Tag: debt

FNB is hit by a big increase in bad debts

The country’s largest banking group by market capitalisation says it has experienced “a material slowdown” in its South African operations since the beginning of 2020.

FirstRand released its interim financial results showing that its businesses collectively grew normalised earnings by 5% in the six months to December:

  • FNB South Africa grew its earnings by 5%
  • More customers deposited more money
  • FNB experience a R910-million increase in the bank’s credit impairment charge
  • FNB card impairments increased by 77% to R270 million as advances grew by 21%
  • Non-performing loans (NPLs) in card business increased by a 84%
  • FNB’s personal loans business also recorded a 47% increase in impairment charges to R300-million
  • The residential mortgage book saw its credit loss ratio increase to 22 basis points as NPLs increased by of 12%
  • FNB commercial NPLs increased by 47%

“Looking forward to the second half of the year, the group is of the view that the South African macroeconomic environment will continue to deteriorate, probably at a faster rate than in the first half,” FirstRand said.

The group said as the coronavirus outbreak is expected to result in supply chain disruptions, while the weak economy will leave consumers will less disposable income and job losses, companies will be under pressure.

“FirstRand has already experienced a material slowdown in its domestic business since the beginning of 2020. Given the expected pressures on top line the group appreciates the need for ongoing cost efficiencies, balanced with continued investment in sustainable growth strategies,” read FirstRand’s statement.

By Botho Molosankwe for IOL

Eskom has hit back at allegations made against it by organisers of the Soweto Shutdown who claimed that the power utility’s bullying tendencies were the reason they had taken to the streets.

The Electricity Crisis Movement had planned to paralyse Soweto on Tuesday saying Eskom treats them terribly compared to people living in areas such as Sandton.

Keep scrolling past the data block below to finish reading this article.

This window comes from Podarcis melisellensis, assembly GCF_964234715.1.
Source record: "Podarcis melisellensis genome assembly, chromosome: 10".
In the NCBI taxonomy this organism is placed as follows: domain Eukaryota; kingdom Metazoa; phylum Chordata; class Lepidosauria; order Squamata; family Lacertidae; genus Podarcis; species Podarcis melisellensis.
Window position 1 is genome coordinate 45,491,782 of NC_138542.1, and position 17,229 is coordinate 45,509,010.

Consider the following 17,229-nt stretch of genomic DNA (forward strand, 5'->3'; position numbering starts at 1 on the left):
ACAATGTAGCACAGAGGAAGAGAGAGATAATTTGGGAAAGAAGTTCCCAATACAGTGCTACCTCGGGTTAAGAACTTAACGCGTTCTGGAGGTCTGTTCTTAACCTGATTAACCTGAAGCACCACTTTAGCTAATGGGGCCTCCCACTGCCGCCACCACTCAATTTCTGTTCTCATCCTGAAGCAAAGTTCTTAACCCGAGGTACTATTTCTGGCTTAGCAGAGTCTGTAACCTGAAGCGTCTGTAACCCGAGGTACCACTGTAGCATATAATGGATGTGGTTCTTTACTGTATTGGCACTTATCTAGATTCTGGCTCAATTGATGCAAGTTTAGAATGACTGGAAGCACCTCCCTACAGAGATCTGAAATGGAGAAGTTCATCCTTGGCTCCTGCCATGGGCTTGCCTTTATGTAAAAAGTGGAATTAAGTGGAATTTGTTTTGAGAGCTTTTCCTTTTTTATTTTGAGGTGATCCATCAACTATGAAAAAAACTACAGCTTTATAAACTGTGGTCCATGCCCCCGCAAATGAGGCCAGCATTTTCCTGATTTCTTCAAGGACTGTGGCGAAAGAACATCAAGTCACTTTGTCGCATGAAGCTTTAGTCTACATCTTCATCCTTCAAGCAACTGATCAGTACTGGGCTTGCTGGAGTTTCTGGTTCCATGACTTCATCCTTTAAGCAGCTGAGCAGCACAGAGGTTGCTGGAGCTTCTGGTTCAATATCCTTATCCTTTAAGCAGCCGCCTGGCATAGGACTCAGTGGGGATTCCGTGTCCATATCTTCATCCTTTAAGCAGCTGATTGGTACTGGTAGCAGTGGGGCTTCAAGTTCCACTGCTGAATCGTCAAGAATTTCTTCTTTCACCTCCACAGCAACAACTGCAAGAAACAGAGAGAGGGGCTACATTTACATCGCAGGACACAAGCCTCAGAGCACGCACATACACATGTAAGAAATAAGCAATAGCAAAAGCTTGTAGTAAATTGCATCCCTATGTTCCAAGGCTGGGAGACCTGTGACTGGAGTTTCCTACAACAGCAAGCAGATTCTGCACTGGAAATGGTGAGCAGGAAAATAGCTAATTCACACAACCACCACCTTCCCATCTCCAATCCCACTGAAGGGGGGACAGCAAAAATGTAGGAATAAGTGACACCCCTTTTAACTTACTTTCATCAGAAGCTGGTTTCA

While the power utility is battling financially, everything was blamed on the Soweto debt and as result, the area was load shed longer and frequently compared to other areas, said the Movement’s Trevor Ngwane.

“Eskom’s problems did not start with the Soweto debt although every cent and billion counts. Eskom, just like many State-Owned Enterprises, has problems with corruption and mismanagement but they’re using Soweto debt as a fig leaf cover up.

“Another thing is that if a substation explodes or needs maintenance, they don’t send someone to repair it on the grounds that Soweto residents are not paying.

“It is a myopic strategy to let infrastructure go into disrepair; it’s the shortsightedness and arrogance of Eskom. Soweto people are not paying because they are poor,” he said.

However, the power utility came out guns blazing, saying Soweto currently owes Eskom R18-billion despite the fact that they scrapped the township’s debt twice in the past with an agreement that customers will start paying.

That, however, has not yielded the desired results hence the huge debt, Eskom said.

“We have however agreed to park the debt for those customers on split pre-paid meters on condition that they are loyal in purchasing electricity from Eskom vendors and not bypassing the meters for a period of 36 months.”

Eskom also said the government also provides free electricity to indigent people but that was a process administered by municipalities who uses their own criteria to identify deserving customers.

“In the case of Soweto, the City of Johannesburg administers this process. Customers are encouraged to partake so they can benefit as this will alleviate pressure.”

Ngwane also accused Eskom of loadshedding Soweto frequently and longer than other areas as a form of punishment for their debt, something that the power utility denies.

According to Eskom, load shedding follows a schedule on the power utility’s website. However, sometimes power outages occur due to network faults, vandalism and theft of infrastructure outside load shedding, the power utility said.

Eskom also said they have over the years tried to disconnect those who are not paying but that became unsafe for their staff as some residents resisted that effort.

“We have customers who are honouring their payments on monthly basis however most are not.

“In some cases, those that we managed to disconnect simply reconnected themselves and unfortunately this meant they had to be billed for their consumption and since it was not paid, it also accumulated interest.

“Eskom is however still disconnecting all customers found to have bypassed and bridged meters as well as illegal connections.

“It is to be noted that there has been numerous interventions supported by the Department of Public Enterprises in the past yielding no positive results on the growing debt. We are currently converting post-paid meters to prepaid as mentioned above in order to stop the debt from growing further.”

The Shutdown of Soweto that the Movement had planned on Tuesday in response to their displeasure with Eskom, however, failed to take off.